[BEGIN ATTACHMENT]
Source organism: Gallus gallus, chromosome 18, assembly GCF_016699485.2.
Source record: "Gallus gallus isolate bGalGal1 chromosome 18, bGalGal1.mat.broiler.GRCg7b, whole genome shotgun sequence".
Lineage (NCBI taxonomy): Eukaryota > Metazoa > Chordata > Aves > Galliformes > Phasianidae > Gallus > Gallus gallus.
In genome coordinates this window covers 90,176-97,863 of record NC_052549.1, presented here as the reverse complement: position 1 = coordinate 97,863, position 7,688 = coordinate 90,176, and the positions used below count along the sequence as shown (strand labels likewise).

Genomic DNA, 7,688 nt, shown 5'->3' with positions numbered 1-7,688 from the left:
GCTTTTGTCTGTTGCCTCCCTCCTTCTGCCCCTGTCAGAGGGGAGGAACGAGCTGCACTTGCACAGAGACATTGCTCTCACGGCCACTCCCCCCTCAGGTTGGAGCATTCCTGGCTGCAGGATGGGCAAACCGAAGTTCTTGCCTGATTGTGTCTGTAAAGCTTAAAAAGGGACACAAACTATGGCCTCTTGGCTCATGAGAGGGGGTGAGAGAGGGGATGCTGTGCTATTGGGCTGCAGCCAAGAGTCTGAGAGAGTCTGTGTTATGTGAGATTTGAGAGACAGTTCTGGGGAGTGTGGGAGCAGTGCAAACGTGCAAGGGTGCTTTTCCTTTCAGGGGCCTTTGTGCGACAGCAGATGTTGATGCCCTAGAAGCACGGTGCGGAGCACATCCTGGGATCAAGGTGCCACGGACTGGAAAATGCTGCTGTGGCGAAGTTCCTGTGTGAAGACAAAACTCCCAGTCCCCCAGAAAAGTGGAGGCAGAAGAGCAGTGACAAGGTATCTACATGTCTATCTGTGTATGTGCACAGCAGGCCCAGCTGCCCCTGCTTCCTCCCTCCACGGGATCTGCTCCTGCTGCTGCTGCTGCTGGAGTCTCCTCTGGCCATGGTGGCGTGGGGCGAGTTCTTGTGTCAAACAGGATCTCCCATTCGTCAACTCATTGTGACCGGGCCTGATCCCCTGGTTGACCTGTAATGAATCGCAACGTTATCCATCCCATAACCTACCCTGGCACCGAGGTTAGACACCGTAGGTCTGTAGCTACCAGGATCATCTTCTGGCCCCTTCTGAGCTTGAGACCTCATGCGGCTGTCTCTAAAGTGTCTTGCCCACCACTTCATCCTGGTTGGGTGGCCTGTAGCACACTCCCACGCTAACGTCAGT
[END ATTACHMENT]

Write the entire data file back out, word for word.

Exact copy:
Source organism: Gallus gallus, chromosome 18, assembly GCF_016699485.2.
Source record: "Gallus gallus isolate bGalGal1 chromosome 18, bGalGal1.mat.broiler.GRCg7b, whole genome shotgun sequence".
Lineage (NCBI taxonomy): Eukaryota > Metazoa > Chordata > Aves > Galliformes > Phasianidae > Gallus > Gallus gallus.
In genome coordinates this window covers 90,176-97,863 of record NC_052549.1, presented here as the reverse complement: position 1 = coordinate 97,863, position 7,688 = coordinate 90,176, and the positions used below count along the sequence as shown (strand labels likewise).

Genomic DNA, 7,688 nt, shown 5'->3' with positions numbered 1-7,688 from the left:
GCTTTTGTCTGTTGCCTCCCTCCTTCTGCCCCTGTCAGAGGGGAGGAACGAGCTGCACTTGCACAGAGACATTGCTCTCACGGCCACTCCCCCCTCAGGTTGGAGCATTCCTGGCTGCAGGATGGGCAAACCGAAGTTCTTGCCTGATTGTGTCTGTAAAGCTTAAAAAGGGACACAAACTATGGCCTCTTGGCTCATGAGAGGGGGTGAGAGAGGGGATGCTGTGCTATTGGGCTGCAGCCAAGAGTCTGAGAGAGTCTGTGTTATGTGAGATTTGAGAGACAGTTCTGGGGAGTGTGGGAGCAGTGCAAACGTGCAAGGGTGCTTTTCCTTTCAGGGGCCTTTGTGCGACAGCAGATGTTGATGCCCTAGAAGCACGGTGCGGAGCACATCCTGGGATCAAGGTGCCACGGACTGGAAAATGCTGCTGTGGCGAAGTTCCTGTGTGAAGACAAAACTCCCAGTCCCCCAGAAAAGTGGAGGCAGAAGAGCAGTGACAAGGTATCTACATGTCTATCTGTGTATGTGCACAGCAGGCCCAGCTGCCCCTGCTTCCTCCCTCCACGGGATCTGCTCCTGCTGCTGCTGCTGCTGGAGTCTCCTCTGGCCATGGTGGCGTGGGGCGAGTTCTTGTGTCAAACAGGATCTCCCATTCGTCAACTCATTGTGACCGGGCCTGATCCCCTGGTTGACCTGTAATGAATCGCAACGTTATCCATCCCATAACCTACCCTGGCACCGAGGTTAGACACCGTAGGTCTGTAGCTACCAGGATCATCTTCTGGCCCCTTCTGAGCTTGAGACCTCATGCGGCTGTCTCTAAAGTGTCTTGCCCACCACTTCATCCTGGTTGGGTGGCCTGTAGCACACTCCCACGCTAACGTCAGT